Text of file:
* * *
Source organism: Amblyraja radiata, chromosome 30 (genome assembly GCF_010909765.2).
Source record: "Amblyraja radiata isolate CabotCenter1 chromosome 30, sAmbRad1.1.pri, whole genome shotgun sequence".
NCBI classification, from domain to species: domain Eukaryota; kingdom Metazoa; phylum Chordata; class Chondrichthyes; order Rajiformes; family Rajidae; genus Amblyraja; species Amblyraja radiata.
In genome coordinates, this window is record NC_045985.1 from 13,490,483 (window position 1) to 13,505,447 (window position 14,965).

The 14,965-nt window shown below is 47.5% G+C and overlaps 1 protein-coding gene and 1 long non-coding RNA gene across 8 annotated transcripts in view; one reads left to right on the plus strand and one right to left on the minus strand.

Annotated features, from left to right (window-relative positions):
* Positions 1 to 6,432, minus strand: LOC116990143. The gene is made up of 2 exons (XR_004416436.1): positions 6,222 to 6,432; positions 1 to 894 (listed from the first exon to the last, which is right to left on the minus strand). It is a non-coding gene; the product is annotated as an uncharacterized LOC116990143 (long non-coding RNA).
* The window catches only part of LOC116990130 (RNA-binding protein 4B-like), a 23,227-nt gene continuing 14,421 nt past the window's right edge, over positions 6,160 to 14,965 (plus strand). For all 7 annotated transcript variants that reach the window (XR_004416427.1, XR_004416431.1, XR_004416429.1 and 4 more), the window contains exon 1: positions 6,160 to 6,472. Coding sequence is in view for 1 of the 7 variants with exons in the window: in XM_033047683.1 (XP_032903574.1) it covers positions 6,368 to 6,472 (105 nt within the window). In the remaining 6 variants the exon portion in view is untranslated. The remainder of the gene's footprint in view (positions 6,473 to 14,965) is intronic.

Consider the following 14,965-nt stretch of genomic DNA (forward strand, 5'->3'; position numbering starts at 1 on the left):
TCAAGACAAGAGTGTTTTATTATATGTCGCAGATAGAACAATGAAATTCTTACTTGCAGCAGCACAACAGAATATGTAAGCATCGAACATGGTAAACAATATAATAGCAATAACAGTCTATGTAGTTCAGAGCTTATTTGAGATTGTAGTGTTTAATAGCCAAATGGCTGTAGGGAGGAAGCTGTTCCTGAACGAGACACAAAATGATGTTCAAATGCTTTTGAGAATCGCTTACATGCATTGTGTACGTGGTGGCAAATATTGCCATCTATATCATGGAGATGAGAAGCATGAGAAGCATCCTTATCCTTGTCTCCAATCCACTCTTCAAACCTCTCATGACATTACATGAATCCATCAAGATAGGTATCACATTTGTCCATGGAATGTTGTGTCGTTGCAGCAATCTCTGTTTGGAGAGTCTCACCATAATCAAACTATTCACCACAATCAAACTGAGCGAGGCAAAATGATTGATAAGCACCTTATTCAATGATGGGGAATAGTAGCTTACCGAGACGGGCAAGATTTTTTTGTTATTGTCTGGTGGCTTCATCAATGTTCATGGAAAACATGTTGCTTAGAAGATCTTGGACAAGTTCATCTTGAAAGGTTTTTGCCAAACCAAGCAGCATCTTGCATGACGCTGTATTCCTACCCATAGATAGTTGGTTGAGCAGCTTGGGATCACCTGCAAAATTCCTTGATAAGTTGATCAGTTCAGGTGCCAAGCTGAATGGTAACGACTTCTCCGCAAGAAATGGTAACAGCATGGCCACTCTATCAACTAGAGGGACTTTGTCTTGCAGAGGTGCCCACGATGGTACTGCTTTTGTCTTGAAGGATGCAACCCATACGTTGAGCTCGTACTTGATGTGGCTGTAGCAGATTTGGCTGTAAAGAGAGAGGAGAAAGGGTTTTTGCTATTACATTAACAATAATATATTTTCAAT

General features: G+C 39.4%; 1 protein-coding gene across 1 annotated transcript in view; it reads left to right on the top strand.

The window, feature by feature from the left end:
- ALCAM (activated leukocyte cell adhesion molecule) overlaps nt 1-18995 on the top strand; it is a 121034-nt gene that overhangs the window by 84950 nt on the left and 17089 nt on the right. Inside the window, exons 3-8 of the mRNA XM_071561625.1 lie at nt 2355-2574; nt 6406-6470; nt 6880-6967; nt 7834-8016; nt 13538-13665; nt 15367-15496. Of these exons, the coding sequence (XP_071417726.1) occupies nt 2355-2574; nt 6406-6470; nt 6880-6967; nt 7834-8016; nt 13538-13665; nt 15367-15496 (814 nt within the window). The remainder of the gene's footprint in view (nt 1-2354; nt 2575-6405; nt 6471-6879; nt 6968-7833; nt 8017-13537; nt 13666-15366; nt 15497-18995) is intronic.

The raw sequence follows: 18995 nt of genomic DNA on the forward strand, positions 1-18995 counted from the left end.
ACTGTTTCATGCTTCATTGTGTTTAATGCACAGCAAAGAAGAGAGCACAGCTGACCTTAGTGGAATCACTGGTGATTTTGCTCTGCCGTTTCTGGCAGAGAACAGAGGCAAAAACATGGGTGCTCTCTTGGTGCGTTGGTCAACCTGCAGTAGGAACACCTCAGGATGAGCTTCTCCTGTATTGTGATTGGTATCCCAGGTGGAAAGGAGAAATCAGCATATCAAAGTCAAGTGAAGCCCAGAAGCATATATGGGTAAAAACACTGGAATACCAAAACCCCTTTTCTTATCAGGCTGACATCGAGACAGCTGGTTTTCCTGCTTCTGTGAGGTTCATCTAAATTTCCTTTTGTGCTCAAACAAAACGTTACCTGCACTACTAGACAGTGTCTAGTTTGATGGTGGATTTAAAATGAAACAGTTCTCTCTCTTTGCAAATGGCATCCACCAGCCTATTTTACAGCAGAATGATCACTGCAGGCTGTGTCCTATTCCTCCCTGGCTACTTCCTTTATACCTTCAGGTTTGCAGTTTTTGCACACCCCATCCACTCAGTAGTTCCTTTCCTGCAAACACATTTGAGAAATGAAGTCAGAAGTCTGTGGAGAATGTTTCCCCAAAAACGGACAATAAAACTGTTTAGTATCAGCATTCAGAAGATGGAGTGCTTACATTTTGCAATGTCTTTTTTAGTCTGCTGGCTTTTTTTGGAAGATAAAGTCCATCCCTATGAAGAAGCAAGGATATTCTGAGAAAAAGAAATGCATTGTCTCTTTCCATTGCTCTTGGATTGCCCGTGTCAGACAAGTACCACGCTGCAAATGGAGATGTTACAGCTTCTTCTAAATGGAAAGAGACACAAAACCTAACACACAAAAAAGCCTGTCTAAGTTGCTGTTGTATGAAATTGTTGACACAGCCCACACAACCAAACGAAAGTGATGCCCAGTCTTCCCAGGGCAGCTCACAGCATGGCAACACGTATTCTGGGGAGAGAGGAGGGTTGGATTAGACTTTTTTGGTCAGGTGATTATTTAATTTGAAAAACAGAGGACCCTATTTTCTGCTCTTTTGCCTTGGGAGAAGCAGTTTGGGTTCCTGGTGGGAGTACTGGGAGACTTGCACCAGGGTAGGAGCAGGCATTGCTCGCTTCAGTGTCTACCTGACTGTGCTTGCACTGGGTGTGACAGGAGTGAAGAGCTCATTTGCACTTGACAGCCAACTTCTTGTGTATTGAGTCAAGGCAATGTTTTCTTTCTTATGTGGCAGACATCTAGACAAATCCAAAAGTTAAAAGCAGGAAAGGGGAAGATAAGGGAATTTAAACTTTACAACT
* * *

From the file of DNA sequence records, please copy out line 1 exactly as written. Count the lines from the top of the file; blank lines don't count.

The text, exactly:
Source organism: Amblyraja radiata, chromosome 30 (genome assembly GCF_010909765.2).